And although one would think that if you’re dieting, eating a food which contains aspartame is better for you than one that contains natural, refined sugars. But the evidence is beginning to mount which says that aspartame is NOT good for you. In fact, quite the opposite. It has been linked to obesity, depression, metabolic disorders such as Type II diabetes, heart disease and premature death. So unless you are a Type I diabetes, the kind of person who should not use sugar at all, you should decrease your intake of aspartame and replace it with sugar, just in smaller amounts.

6. Carbs should be your largest source of calories

In mainstream thought, dieticians and nutritionists say that everybody should follow a low-fat diet and consume about 50-60% of their daily food intake in the form of carbohydrates. This type of diet will serve up a lot of grains and sugar but include very few fatty foods such as eggs or meat. This is an excellent diet plan for people who are naturally thin. But what about us larger girls?

For anyone who has any kind of metabolic disorder such as Type II diabetes, a diet like this can be dangerous. This debate has been studied conclusively many times in randomized controlled diets. Each study has reached the same conclusion insofar that a low-carbohydrate, high fat diet is the best one to follow.

7. Vegetable and high omega-6 oils are best for you

Many people have touted polyunsaturated fats for a long time claiming that they decrease the risk for the development of heart disease. But in this case, it is important to point out that not all polyunsaturated fats are created equally. There is a big difference between omega-3 fatty acids and omega-6 fatty acids.

Omega-3 fatty acids are very anti-inflammatory and will decrease your risk for developing many of the diseases which are associated with inflammation. As well, human being need to consume these fatty acid oils in certain ratios. If the ratios are off, problems may ensue.

The best source for omega-6 fats are found in processed seed and/or vegetable oils such as corn oil, sunflower oil and soybean oil. Prior to recent times, humans did not really have much access to omega-6 fats. Only modernization and processing has made that possible. But recent research which has looked at omega-6 fats when compared to polyunsaturated fats, has found that it has a direct link to heart disease. Lesson learned? Eat your omega-3 fatty acids found in salmon, tuna, cod and sardines. Cut back on your omega-6 fats found in a variety of different oils.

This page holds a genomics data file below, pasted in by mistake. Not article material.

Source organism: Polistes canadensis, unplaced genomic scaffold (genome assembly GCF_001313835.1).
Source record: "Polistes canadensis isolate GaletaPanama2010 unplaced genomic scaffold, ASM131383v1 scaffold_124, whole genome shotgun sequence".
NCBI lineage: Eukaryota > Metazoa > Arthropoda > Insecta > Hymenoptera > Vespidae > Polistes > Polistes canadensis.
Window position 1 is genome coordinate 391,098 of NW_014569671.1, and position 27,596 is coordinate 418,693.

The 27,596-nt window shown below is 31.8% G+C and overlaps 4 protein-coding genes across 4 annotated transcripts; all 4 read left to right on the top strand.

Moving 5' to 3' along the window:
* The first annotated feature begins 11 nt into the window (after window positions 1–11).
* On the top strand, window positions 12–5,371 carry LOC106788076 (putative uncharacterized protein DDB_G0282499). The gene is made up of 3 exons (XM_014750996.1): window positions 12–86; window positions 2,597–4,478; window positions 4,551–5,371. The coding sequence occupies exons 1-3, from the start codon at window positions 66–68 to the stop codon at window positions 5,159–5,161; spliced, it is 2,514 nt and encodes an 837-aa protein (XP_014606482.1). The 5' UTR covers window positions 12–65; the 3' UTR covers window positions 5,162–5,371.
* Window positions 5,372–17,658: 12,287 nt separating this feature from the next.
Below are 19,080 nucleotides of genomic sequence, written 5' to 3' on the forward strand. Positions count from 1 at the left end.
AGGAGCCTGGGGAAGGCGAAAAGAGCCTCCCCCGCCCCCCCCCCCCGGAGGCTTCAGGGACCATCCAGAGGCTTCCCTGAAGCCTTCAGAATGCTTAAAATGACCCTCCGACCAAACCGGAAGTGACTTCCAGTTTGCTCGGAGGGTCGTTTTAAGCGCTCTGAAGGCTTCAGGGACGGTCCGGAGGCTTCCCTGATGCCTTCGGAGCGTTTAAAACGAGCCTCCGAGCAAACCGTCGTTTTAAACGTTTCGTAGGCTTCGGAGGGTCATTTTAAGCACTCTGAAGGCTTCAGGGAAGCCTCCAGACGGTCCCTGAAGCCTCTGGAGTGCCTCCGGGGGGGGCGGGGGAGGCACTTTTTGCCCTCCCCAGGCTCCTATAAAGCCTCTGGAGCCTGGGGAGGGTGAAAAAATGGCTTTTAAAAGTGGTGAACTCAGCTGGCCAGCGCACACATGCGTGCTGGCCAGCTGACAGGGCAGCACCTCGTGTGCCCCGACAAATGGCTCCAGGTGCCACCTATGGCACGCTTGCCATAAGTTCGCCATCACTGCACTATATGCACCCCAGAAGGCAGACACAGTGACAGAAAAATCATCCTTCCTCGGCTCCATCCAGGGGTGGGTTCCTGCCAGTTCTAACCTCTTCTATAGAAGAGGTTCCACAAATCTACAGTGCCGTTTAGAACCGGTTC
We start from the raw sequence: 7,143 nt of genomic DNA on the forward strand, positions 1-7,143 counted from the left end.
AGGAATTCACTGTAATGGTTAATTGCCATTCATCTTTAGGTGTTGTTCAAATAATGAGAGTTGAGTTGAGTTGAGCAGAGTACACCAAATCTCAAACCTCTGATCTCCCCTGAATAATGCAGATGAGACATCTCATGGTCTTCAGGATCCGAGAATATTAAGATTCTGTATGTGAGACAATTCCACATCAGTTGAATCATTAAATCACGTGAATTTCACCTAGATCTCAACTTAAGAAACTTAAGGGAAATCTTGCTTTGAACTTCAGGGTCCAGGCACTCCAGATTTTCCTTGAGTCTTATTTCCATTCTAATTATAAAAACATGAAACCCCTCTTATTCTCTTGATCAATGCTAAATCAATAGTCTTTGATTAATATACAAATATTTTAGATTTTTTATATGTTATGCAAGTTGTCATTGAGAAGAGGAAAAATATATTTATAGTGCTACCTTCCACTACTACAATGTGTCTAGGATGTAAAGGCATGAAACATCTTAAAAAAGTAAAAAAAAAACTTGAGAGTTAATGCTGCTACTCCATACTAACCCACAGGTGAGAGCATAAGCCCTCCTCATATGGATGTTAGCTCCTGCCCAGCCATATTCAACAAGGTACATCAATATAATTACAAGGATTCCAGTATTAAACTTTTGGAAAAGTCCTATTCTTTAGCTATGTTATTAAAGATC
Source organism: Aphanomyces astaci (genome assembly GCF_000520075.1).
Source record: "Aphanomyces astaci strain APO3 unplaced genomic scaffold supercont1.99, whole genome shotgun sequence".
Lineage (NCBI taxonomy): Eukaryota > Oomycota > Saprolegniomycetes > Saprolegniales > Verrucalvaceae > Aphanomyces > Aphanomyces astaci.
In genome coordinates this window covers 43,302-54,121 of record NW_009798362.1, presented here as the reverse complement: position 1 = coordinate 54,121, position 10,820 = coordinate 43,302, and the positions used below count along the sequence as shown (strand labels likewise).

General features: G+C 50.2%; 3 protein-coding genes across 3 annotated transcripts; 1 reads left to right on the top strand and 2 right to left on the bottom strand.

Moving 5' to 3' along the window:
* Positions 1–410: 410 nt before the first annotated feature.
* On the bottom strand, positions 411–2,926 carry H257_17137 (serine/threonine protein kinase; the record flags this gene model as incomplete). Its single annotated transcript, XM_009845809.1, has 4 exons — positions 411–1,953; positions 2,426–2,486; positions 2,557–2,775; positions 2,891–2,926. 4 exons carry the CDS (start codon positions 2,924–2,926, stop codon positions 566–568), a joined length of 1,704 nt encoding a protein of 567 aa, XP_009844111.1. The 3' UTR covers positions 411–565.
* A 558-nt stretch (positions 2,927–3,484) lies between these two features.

8. Low carbohydrate diets are bad for you

Low-Carbohydrate-DietPersonally, i believe that if everyone switched to a low-carbohydrate diet many of the common health problems seen, certainly in the western world, would eventually go away. Following a low-fat diet in cases like this with Type II diabetes and heart disease simply will not help. But low-carbohydrate diets have repeatedly shown better results.

Every time a low-carbohydrate diet has been studied with controls, the data have shown that these diets reduce fat more quickly than diets which are low in fat and calorie restricted even when the participants are allowed to eat as much as they wish. Low-carbohydrate diets also lower blood pressure quickly and significantly. They also improve A1C readings in people with Type II diabetes quickly and significantly. They increase the amount of HDL (good) cholesterol in a very short period of time. They also lower triglyceride levels significantly. And even more significantly, the studies showed that the diets were easier for people to stick with over a longer period of time because the participants were not hungry all the time. More participants were able to make to the end of each of the studies.

9. Sugar is bad for you because it only contains empty calories

sugarThis is definitely true. Sugar has very little nutrient content and contains mostly empty calories. But that’s not why it’s bad for you. Sugar affects your metabolism in ways that set you up to gain weight rapidly and develop metabolic diseases like Type II diabetes. This is because it has a very high fructose content. Fructose is metabolized in the liver which turns it into fat and then secretes it into the blood. This eventually leads to high triglyceride levels and higher cholesterol. It also causes a resistance to the natural hormones which are insulin and leptin. Resistance to these hormones are natural stepping stones toward developing obesity and Type II diabetes. Eating sugar will set off a vicious cycle in which you crave more sugar and then eat more and then crave more and so on.

10. Eating high fat foods makes you fat

While it just seems logical that if you eat foods which are high in fat, you will get fat yourself, the bottom line is that the process is not as simple as all that. Although fat contains more calories per gram than a carbohydrate does, high fat diets do not, in and of themselves, make people fat. People who eat diets high in fat and high in carbohydrates get fat but not because of the fat they are eating. In fact, it has been shown scientifically that people who follow diets which are high in fat but low in carbohydrates lose more fat than people who follow low-fat diets alone.